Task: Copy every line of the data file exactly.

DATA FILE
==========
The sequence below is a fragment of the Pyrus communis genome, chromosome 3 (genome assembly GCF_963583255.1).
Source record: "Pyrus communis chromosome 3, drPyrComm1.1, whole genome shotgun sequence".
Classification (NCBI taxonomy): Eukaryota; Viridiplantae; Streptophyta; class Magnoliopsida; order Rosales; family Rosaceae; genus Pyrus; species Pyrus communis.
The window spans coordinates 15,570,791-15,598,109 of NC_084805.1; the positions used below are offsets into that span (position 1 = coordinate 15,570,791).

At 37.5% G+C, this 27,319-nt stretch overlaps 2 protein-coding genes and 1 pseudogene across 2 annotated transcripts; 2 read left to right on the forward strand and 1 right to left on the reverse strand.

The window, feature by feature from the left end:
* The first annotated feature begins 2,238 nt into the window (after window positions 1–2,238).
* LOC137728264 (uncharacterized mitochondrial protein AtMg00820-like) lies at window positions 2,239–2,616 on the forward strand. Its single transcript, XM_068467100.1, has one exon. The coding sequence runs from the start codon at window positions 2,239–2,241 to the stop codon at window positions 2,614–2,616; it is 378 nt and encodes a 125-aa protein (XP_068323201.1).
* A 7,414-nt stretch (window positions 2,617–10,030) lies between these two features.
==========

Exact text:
The sequence below is a fragment of the Pyrus communis genome, chromosome 3 (genome assembly GCF_963583255.1).
Source record: "Pyrus communis chromosome 3, drPyrComm1.1, whole genome shotgun sequence".
Classification (NCBI taxonomy): Eukaryota; Viridiplantae; Streptophyta; class Magnoliopsida; order Rosales; family Rosaceae; genus Pyrus; species Pyrus communis.
The window spans coordinates 15,570,791-15,598,109 of NC_084805.1; the positions used below are offsets into that span (position 1 = coordinate 15,570,791).

At 37.5% G+C, this 27,319-nt stretch overlaps 2 protein-coding genes and 1 pseudogene across 2 annotated transcripts; 2 read left to right on the forward strand and 1 right to left on the reverse strand.

The window, feature by feature from the left end:
* The first annotated feature begins 2,238 nt into the window (after window positions 1–2,238).
* LOC137728264 (uncharacterized mitochondrial protein AtMg00820-like) lies at window positions 2,239–2,616 on the forward strand. Its single transcript, XM_068467100.1, has one exon. The coding sequence runs from the start codon at window positions 2,239–2,241 to the stop codon at window positions 2,614–2,616; it is 378 nt and encodes a 125-aa protein (XP_068323201.1).
* A 7,414-nt stretch (window positions 2,617–10,030) lies between these two features.